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5 questions to ask if you want to find out what kind of work culture you're about to step into.


Today I want to discuss a timely topic for job seekers: unmasking toxic cultures.

I’ll share 5 questions to help you find out if you’re interviewing for a dream job or your next nightmare.

Work culture accounts for the majority of our job satisfaction. In some jobs, you felt respected and appreciated; in others, you felt exploited and underestimated.

There’s no such thing as a single “company’s culture.”

An organization is made up of hundreds of micro-cultures. Some teams are upbeat and supportive; others are gossipy and treacherous. Some groups report to an exemplary leader, while others ladder up to a little tyrant. It all depends on where you fall.

This is an important distinction because people often use blanket statements to describe company cultures, which, good or bad, need to be taken with a grain of salt.

To get a sense of work culture, you need to know which questions to ask.

Let’s dive in!

A work culture can be defined by the worst behaviors that are tolerated.

Every work culture is dysfunctional. There’s no escaping it. The question is what flavor of dysfunctionality you can live with.

To understand a culture, you need to look at how people behave in specific situations: what’s rewarded, what’s punished, how conflicts are handled, who gets to speak up, etc.

At interviews, most people fall short when it comes to inquiring. They assume that there’s a single list of adjectives to describe a corporate culture.

Their question often sounds like this: “How would you describe your culture?”.

The lack of specificity prompts the hiring team to spew out their hit parade of corporate buzzwords: “Sure…let’s see… we are innovative, fast-paced, customer-obsessed, collaborative, fun, what makes us different is our people… oh, and did I mention that we’re like a family?…”.

If you want to get a sense of the culture, be specific. Ask for stories about how people treat each other.

These are my 5 favorite questions:

1) Tell me about your team’s most cringe-worthy failure. What caused it, and how did your leaders respond?

If you value innovation, you want a culture that’s comfortable with uncertainty and risks. How they respond to setbacks shows to what extent they walk the walk. Pay attention to how they frame the failure. Do they show pride in what they learned? Do they hold themselves accountable or show signs of throwing others under the bus?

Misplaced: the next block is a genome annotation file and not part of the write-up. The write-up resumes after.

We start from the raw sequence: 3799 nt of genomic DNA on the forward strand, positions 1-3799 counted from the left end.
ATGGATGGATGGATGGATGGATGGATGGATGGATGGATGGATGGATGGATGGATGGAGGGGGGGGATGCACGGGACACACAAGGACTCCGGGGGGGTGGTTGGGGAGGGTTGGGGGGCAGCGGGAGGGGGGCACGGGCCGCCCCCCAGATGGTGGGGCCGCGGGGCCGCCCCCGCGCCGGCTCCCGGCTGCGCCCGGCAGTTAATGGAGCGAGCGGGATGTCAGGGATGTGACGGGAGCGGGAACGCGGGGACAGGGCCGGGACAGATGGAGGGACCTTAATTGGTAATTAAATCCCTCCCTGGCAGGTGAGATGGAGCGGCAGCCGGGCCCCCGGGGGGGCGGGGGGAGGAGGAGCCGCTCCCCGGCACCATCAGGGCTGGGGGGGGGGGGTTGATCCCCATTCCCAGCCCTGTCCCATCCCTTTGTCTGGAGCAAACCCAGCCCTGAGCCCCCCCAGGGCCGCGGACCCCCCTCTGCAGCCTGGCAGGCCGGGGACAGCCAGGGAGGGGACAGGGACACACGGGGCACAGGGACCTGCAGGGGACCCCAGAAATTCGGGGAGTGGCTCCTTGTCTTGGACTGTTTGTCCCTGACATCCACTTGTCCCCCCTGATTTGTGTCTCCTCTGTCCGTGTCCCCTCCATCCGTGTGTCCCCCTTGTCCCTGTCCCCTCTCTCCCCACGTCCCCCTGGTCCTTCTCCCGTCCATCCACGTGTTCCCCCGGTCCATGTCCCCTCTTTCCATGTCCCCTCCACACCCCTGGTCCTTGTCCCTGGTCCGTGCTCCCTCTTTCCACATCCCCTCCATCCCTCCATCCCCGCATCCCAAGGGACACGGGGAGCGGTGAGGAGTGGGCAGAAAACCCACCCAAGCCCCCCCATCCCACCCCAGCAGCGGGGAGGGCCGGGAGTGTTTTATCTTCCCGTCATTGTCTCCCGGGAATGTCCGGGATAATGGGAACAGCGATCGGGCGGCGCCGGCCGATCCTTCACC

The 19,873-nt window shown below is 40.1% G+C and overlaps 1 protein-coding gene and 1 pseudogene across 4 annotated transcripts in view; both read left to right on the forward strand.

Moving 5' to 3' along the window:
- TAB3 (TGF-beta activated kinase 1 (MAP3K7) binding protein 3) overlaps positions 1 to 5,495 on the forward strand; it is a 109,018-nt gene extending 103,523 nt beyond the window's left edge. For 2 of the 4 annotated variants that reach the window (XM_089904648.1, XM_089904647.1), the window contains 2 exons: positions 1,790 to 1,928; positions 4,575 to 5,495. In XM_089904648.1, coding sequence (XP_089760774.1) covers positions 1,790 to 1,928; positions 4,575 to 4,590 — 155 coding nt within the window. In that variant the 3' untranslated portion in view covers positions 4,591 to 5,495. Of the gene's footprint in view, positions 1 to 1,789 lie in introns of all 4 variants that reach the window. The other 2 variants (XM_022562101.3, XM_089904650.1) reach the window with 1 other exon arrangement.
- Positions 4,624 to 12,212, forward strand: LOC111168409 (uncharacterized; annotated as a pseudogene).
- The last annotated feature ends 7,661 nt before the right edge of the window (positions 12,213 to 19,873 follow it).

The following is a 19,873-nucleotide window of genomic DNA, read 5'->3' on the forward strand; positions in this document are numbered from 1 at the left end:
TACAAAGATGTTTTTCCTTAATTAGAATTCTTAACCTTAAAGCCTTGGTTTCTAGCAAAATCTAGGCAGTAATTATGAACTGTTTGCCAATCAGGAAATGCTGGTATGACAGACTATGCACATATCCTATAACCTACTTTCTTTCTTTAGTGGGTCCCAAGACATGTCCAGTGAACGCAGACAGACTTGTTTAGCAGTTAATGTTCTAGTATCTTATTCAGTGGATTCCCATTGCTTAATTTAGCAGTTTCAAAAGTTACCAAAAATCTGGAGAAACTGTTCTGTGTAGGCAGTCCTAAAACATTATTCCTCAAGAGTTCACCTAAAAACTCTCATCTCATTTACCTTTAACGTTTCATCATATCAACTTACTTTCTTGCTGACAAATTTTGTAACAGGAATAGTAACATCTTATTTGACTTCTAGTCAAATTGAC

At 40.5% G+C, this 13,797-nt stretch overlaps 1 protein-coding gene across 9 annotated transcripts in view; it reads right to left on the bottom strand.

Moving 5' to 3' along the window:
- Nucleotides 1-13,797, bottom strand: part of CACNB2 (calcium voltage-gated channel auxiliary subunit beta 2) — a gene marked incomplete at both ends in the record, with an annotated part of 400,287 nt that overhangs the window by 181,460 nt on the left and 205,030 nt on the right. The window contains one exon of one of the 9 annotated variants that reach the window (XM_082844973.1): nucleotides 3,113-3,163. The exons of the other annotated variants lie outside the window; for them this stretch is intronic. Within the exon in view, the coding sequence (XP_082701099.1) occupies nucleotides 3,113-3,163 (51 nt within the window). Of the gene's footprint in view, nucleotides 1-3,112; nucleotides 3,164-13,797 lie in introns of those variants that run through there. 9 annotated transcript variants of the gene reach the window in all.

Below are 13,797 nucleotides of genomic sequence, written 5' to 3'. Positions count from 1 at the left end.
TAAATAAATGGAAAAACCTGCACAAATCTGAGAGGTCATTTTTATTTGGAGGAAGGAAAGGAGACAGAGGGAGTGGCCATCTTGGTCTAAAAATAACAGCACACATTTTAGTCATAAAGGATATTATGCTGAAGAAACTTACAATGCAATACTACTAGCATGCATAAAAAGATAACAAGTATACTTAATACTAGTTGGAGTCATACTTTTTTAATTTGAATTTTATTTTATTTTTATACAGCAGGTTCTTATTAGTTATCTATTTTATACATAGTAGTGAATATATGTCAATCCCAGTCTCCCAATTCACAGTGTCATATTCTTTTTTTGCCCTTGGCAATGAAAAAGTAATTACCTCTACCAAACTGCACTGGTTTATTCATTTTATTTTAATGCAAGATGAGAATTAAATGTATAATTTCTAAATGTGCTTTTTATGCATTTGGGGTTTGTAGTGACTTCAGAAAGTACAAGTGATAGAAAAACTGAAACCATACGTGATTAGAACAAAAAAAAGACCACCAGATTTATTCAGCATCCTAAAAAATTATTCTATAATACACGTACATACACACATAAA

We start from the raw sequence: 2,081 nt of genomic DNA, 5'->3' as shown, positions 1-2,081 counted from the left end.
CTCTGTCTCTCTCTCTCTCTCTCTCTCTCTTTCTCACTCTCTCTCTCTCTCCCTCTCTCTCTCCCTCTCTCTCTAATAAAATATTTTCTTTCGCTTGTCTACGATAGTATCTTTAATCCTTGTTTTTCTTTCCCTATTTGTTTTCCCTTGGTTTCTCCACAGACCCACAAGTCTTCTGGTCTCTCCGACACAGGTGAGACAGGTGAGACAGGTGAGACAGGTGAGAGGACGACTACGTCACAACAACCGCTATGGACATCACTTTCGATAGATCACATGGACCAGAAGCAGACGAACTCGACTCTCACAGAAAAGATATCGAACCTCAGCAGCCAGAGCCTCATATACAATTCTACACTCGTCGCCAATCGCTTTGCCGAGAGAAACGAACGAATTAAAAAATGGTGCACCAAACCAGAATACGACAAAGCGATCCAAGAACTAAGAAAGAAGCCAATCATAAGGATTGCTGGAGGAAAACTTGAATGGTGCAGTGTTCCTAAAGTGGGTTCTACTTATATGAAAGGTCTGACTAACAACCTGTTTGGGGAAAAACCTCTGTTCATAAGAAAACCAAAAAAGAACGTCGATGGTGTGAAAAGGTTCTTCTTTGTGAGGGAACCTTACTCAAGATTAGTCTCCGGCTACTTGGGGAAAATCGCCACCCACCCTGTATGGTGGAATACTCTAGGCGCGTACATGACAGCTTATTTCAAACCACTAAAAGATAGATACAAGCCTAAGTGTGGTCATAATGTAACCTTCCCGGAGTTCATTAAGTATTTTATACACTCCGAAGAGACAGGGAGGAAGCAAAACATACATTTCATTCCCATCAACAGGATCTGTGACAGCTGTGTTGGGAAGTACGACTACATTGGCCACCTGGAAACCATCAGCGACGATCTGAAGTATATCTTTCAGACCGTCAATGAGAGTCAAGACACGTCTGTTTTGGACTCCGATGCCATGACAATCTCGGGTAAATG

2) Tell me about a recent success in your team. How did you all celebrate it?

People leave their jobs when they feel that their contributions don’t matter. This question digs into how they go about noticing collective and individual contributions. While not everything deserves a party, great teams broadcast their successes. Do they share wins across the company? Do bosses get involved? Do leaders step back and let their teams shine? Do they show gratitude?

3) Tell me about the last person you promoted (or fired). What made them deserve it?

This one reveals what behaviors they reward (or punish) and how they define their standards of excellence. How do they define “top (bottom) performance”? Do they follow fair and objective criteria? If they can’t give you an answer about a recent promotion, it may mean that there’s no growth path or mobility.

4) What do you wish your leaders were more open about?

What’s not talked about is just as telling as what is. This is a good way to dig into unresolved friction points between employees and leaders. Do they operate on a “need to know” basis? Do leaders stick to their promises? Do they listen to their teams? Are they self-aware?

5) Tell me about a difficult decision you had to make. How did you handle it with those who were impacted?

A great boss will demonstrate foresight and empathy. Pay attention to signs of emotional intelligence (or lack thereof). Did they do something to alleviate the blow after firing someone or canceling a project the team worked hard to deliver? Did they agonize over the decision? Did they do everything in their power to support those who were affected?


Work culture is the difference between a job you love and a job you hate.

Culture is determined by the collection of behaviors that are rewarded or punished.

To uncover these behaviors, get specific. Ask for stories about how people treat each other.

That’s it!

As always, thanks for reading.

Hit reply and let me know how this post helped you. Your comments and feedback (good and bad) are pure gold!

If you are stuck in a mid-career crisis and are ready to start walking out of the fog, ask me about my 1:1 signature career transformation program.

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